The appetite for nice things

I quoted a piece from Mary McCarthy a few days ago about the accrued labour of others (in terms of the labour theory of value) and fashion, briefly summed up in one sentence which she then explores:

The toil of many hands is the sine qua non of fashion.

Laura quite rightly pointed out that without broader context, the piece I quoted could give the impression that Mary McCarthy was simply disapproving of “the feminine appetite for nice things”, whereas in fact she very much favoured finely-crafted luxurious and elegant surroundings, costume and paraphernalia – but was also keenly aware of the artifice involved. Because I found the quote as I reproduced it, contextually isolated, I hadn’t known that.

This got me thinking. The aesthetic of appreciating finely-crafted consumables – a gourmet meal, a luxury car, an original artwork – is a basic component of hierarchical display. Teenage boys “rate” each other on the quality, or at least the expense, of their athletic footwear. Executives “rate” each other on the paper and engraving used in their business cards. The higher one is on the totem pole, the more handcrafted rather than mass-produced items tend to surround one: handstitched shoes, frenchpolished furniture, tailored clothing, handrolled cigars etc. One also patronises master craftsmen rather than regular purveyors of goods and services – haircuts, manicures, “name” chefs, the elite theatre etc. The aesthetic of fine-craftsmanship and its reliance on the toil of many hands runs alongside and eventually is subsumed by the aesthetic of conspicuous consumption.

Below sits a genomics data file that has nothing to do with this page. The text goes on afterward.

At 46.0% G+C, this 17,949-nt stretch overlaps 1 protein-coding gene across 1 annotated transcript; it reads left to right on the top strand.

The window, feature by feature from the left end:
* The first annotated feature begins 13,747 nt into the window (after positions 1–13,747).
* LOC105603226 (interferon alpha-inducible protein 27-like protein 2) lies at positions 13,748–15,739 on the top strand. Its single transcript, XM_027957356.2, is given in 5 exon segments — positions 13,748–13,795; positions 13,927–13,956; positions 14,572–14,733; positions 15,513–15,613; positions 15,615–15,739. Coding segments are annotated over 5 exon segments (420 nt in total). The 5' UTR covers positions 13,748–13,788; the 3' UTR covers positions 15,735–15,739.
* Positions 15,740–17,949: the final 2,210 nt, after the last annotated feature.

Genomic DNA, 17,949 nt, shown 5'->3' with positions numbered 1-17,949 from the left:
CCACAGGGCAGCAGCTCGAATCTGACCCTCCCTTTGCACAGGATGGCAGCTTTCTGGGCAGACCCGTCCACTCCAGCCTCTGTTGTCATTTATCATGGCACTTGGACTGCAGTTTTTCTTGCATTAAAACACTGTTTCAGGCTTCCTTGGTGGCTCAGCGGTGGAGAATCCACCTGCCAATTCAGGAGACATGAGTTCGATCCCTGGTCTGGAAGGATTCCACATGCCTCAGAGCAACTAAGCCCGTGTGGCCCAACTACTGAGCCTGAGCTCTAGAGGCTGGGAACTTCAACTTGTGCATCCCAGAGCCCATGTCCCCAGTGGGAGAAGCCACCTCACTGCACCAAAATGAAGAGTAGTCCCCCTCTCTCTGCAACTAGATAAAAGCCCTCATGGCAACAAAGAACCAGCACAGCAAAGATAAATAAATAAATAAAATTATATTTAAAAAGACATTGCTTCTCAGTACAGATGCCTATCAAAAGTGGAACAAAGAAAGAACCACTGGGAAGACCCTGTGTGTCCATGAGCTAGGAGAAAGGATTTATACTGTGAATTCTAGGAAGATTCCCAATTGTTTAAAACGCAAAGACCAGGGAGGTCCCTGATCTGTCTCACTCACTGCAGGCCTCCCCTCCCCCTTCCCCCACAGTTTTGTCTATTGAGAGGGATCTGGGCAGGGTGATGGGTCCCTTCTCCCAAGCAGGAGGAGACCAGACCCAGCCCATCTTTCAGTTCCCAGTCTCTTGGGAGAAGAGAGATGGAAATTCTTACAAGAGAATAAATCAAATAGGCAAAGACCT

The aesthetic of conspicuous consumption, and the fashions of the accoutrements involved in it, underpin the climb up the greasy pole and the corporate ladder to the cabinet rooms and the boardrooms, those rooms above all still dominated by men. So why is it overwhelmingly women (and those men perceived as effeminate) who are accused of being “trivial” simply because they too like to surround themselves with nice things?



Categories: culture wars, gender & feminism

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8 replies

  1. Because the fabled babbles that the chaps buy sit at personal remove in the realm of the connoisseur, the impersonal. Because the nice things that many women display are about personal adornment; inherently part of the transaction of status display projected on the female body. Because what men do, still matters more.
    And the question of the role of the hand made, the unique, the precious sits like a boil, a carbuncle upon the practice of art, making and design. Art, craft only has meaning when it is accorded status – status that is very much based upon exclusivity, hierarchy of meaning be that located in precious materials, rare skills or the smug surety of the artist’s genius.

  2. Tigtog, if you’re the kind of person who can tolerate reading on planes (and if you’re looking for something engrossing to take on your trip) I very much recommend Mary McCarthy, either “The Group”, “Memories of a Catholic Girlhood” or “The Company She Keeps.” You would love her, I know. She’s a terrific writer, and so interesting, and has so much to say, still.

  3. I shall seek her out at my favourite bookshop, Laura.